Steam is the technical term for water vapor, the gaseous phase of water, which is formed when water boils. Water vapor cannot be seen, though in common language it is often used to refer to the visible mist of water droplets formed as this water vapor condenses in the presence of cooler air. Strictly speaking, in terms of the chemistry and physics, true steam is invisible. At lower pressures, such as in the upper atmosphere or at the top of high mountains water boils at a lower temperature than the nominal 100 °C (212 °F) at standard temperature and pressure. If heated further it becomes superheated steam.
The enthalpy of vaporization is the energy required to turn water into the gaseous form when it increases in volume by 1,600 times at standard temperature and pressure; this change in volume can be converted into mechanical work by steam engines and steam turbines. Steam engines played a central role to the Industrial Revolution and modern steam turbines are used to generate electricity. If liquid water comes in contact with a very hot substance (such as lava, or molten metal) it can create a steam explosion. Steam explosions have been responsible for many foundry accidents, and may also have been responsible for much of the damage to the plant in the Chernobyl accident.
Other articles related to "steam":
... The Mallet Locomotive is a type of articulated steam railway locomotive, invented by the Swiss engineer Anatole Mallet (1837 - 1919) ... combines articulation of the locomotive and compound steam use ... frame (called a Bissell truck) the compound steam system fed steam at boiler pressure to high pressure cylinders for the main driving wheels ...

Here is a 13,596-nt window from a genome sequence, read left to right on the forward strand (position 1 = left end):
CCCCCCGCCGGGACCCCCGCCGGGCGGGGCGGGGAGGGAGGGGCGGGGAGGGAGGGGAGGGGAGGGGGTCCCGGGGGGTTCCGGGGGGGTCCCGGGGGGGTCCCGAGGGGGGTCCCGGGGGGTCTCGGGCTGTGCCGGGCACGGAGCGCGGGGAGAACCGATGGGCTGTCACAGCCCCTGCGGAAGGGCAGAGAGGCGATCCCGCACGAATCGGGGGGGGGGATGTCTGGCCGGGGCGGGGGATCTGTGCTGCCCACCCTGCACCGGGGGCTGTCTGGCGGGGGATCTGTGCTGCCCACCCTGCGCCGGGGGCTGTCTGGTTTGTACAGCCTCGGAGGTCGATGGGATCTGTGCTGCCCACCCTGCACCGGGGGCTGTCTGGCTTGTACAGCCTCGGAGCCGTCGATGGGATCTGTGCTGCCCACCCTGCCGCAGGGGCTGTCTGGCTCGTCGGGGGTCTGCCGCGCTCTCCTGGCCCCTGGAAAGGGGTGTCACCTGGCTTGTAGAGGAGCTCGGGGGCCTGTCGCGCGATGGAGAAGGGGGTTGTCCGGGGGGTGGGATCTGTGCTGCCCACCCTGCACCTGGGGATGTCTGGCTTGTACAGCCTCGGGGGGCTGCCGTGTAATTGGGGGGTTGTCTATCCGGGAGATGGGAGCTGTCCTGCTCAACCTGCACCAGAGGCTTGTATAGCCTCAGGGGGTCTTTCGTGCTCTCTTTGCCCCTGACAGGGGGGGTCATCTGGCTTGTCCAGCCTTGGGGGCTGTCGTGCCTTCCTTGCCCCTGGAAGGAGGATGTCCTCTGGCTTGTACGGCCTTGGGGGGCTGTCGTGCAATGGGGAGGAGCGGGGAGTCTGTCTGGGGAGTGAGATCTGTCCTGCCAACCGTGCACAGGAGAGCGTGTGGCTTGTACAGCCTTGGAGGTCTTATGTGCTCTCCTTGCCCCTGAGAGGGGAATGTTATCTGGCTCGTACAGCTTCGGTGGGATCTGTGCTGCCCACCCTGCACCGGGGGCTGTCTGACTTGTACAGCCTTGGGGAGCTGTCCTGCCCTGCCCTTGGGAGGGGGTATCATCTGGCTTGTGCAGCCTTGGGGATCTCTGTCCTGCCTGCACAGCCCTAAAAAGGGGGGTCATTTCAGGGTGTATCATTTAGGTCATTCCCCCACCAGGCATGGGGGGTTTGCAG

... could have leaked cold water onto the hot steam pipe ... deadly explosion." In Boston, Massachusetts, which has a 22-mile (35 km) network of steam distribution pipes operated by Trigen Energy Boston, Mayor Thomas Menino used the event in New ... A young boy was severely burned two months earlier by a burst steam pipe in that city ...
... The July 18, 2007 New York City steam explosion sent a geyser of hot steam up from beneath a busy intersection, with a 40-story-high shower of mud and flying debris ... It was caused by the failure of a Consolidated Edison 24-inch underground steam pipe installed in 1924, at 41st Street and Lexington Avenue, near Grand Central Terminal, just before 6 p ... The towering cloud of billowing steam, higher than the nearby 1,047-foot (319 m)-tall Chrysler Building, persisted for at least two hours, leaving a crater about 35 feet (10 m) wide and 15 feet (4 m) deep ...
... When coupled with Steam, it becomes easy to roll out new features ... Integral to Half-Life 2 on both the Windows and Mac platforms is the Steam content delivery system developed by Valve Corporation ... All Half-Life 2 players on PC are required to have Steam installed and a valid account in order to play ...
... A 1 GB portion of Half-Life 2 became available for pre-load through Steam on August 26, 2004 ... were able to pay for the game through Steam, unlock the files on their hard drives and play the game immediately, without having to wait for the whole game to download. 2 was simultaneously released through Steam, CD, and on DVD in several editions ...
Famous quotes containing the word steam:
“If Steam has done nothing else, it has at least added a whole new Species to English Literature ... the bookletsthe little thrilling romances, where the Murder comes at page fifteen, and the Wedding at page fortysurely they are due to Steam?
And when we travel by electricityif I may venture to develop your theorywe shall have leaflets instead of booklets, and the Murder and the Wedding will come on the same page.”
—Lewis Carroll [Charles Lutwidge Dodgson] (18321898)
“Clean the spittoons.
The steam in hotel kitchens,
And the smoke in hotel lobbies,
And the slime in hotel spittoons:
Part of my life.”
—Langston Hughes (19021967)
“The windows were then closed and the steam turned on. There was a sign up saying that no one could smoke, but you couldnt help it. You were lucky if you didnt burst into flames.”
—Robert Benchley (18891945)